Children always ask Ed White if he plans to write a sequel to his book, “Foxy’s Tale: The True Story of a Champion Alaskan Sled Dog.”

So when three fifth-graders at the Rieck Avenue School in Millville last year took on the challenge themselves, White was honored and pleased.

When he read their stories, he was so impressed he decided to publish the three stories as “Foxy’s Tale Two.”

On Wednesday, he and his wife, Sandy, drove from their home in State College, Pa., to present copies of the paperback books to the three authors.

Now sixth-graders at the Lakeside Middle School, Jordan Sprowl, Brianna Miller and Joei Sutton knew they were going to meet the author. But the 11-year-olds had not been told about the books.

They were, to say the least, surprised.

“I’m speechless,” Sprowl said.

“We thought we were just going to meet him,” said Sutton, as they all signed a copy for White.

The process toward the book began several years ago when school district technology trainer Carmelita Graham asked if anyone was interested in Skyping with White.

Rieck Avenue School librarian Judy Bonato said she had copies of his book in the library and thought students would be interested in meeting the author. She connected with fifth-grade teacher Linda Wittmann, and so began not just an author talk, but a series of lessons on Alaska, dog sled racing and the annual Iditarod race.

Wittmann said the book is a good reading level for the beginning of the school year, and she uses it to work on writing narratives and asking open-ended questions. The class talks about what might happen next, and last year three students decided to write their own sequels.

“They are all phenomenal writers, and they worked really hard on them,” Wittmann said.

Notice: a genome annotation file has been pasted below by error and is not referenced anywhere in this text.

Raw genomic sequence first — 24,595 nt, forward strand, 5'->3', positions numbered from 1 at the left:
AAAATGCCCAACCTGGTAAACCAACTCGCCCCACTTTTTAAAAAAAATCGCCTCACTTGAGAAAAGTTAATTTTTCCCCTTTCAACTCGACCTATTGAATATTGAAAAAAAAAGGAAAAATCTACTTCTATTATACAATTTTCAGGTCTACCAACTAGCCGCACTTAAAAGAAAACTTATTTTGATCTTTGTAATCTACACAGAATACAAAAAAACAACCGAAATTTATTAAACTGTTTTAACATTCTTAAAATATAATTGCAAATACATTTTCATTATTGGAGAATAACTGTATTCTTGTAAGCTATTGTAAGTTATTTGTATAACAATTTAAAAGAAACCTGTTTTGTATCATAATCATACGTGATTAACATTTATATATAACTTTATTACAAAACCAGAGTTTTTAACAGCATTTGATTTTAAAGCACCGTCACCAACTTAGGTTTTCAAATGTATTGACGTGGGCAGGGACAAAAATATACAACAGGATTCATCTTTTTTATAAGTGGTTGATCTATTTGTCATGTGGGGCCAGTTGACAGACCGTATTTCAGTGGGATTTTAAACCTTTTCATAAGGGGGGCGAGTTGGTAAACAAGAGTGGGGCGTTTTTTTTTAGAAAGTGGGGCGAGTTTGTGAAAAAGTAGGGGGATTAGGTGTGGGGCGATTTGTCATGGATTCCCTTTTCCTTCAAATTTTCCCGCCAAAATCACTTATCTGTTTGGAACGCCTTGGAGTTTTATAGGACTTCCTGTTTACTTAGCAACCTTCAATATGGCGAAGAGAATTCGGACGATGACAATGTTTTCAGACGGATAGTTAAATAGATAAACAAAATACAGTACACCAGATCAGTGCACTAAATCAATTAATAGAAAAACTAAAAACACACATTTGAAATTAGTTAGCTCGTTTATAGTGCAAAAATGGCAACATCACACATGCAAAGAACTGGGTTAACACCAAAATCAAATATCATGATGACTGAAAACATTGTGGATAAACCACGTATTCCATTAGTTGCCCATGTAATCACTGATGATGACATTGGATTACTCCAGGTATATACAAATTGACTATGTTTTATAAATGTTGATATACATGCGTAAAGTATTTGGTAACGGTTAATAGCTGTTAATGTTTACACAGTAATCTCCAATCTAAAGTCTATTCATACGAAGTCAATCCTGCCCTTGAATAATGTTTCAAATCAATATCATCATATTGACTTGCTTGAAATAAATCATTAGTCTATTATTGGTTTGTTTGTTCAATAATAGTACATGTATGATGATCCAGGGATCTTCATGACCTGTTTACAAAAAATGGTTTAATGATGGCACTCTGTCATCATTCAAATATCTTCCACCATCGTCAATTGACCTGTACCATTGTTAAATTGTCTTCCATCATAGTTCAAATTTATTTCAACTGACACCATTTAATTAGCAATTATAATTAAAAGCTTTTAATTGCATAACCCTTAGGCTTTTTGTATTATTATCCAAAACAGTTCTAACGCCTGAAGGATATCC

The students all said they like to write. All picked similar themes of making it to the championship race. But it wasn’t always a smooth ride, and Kelly and her sled dog Foxy have to overcome challenges along the way.

Sprowl said in first grade she had a little notebook she used to write stories and draw pictures, so she’s been writing for a while.

Miller said Whitman taught them how to write a narrative, so she got a lot of practice before starting her story.

“It’s really cool to be published,” she said.

The three girls worked with Wittmann, finished their stories just before school ended in June and e-mailed them to White.

Bonato said he first told them he wanted to post them on his website, which was thrilling enough.

“Then the next thing we knew he wrote he was going to publish the sequels,” Bonato said. “I had to read that sentence three times.”

Bonato said she is thrilled that White was willing to do so much to inspire budding writers. White said he was convinced after his 93-year-old mother read the stories and asked if the students lived in Alaska because they were so accurate.

White published the books through the website www.blurb.com and copies are available there. The stories are also on White’s website, www.foxystale.com

A photo of the three students is on the back cover of the book. The cover photo features White’s daughter, Kelly, on whom Foxy’s Tale is based. Kelly is now an adult expecting a child of her own.

“One day Kelly’s child might be reading your stories,” Sandy White, Kelly’s mom, told the three authors.

Contact Diane D'Amico:

609-272-7241

Worked as a reporter for various weekly newspapers in Ocean, Atlantic and Cape May counties before joining The Press many moons (and editors) ago as a business copy editor. Passionate about journalism, averse to serial commas.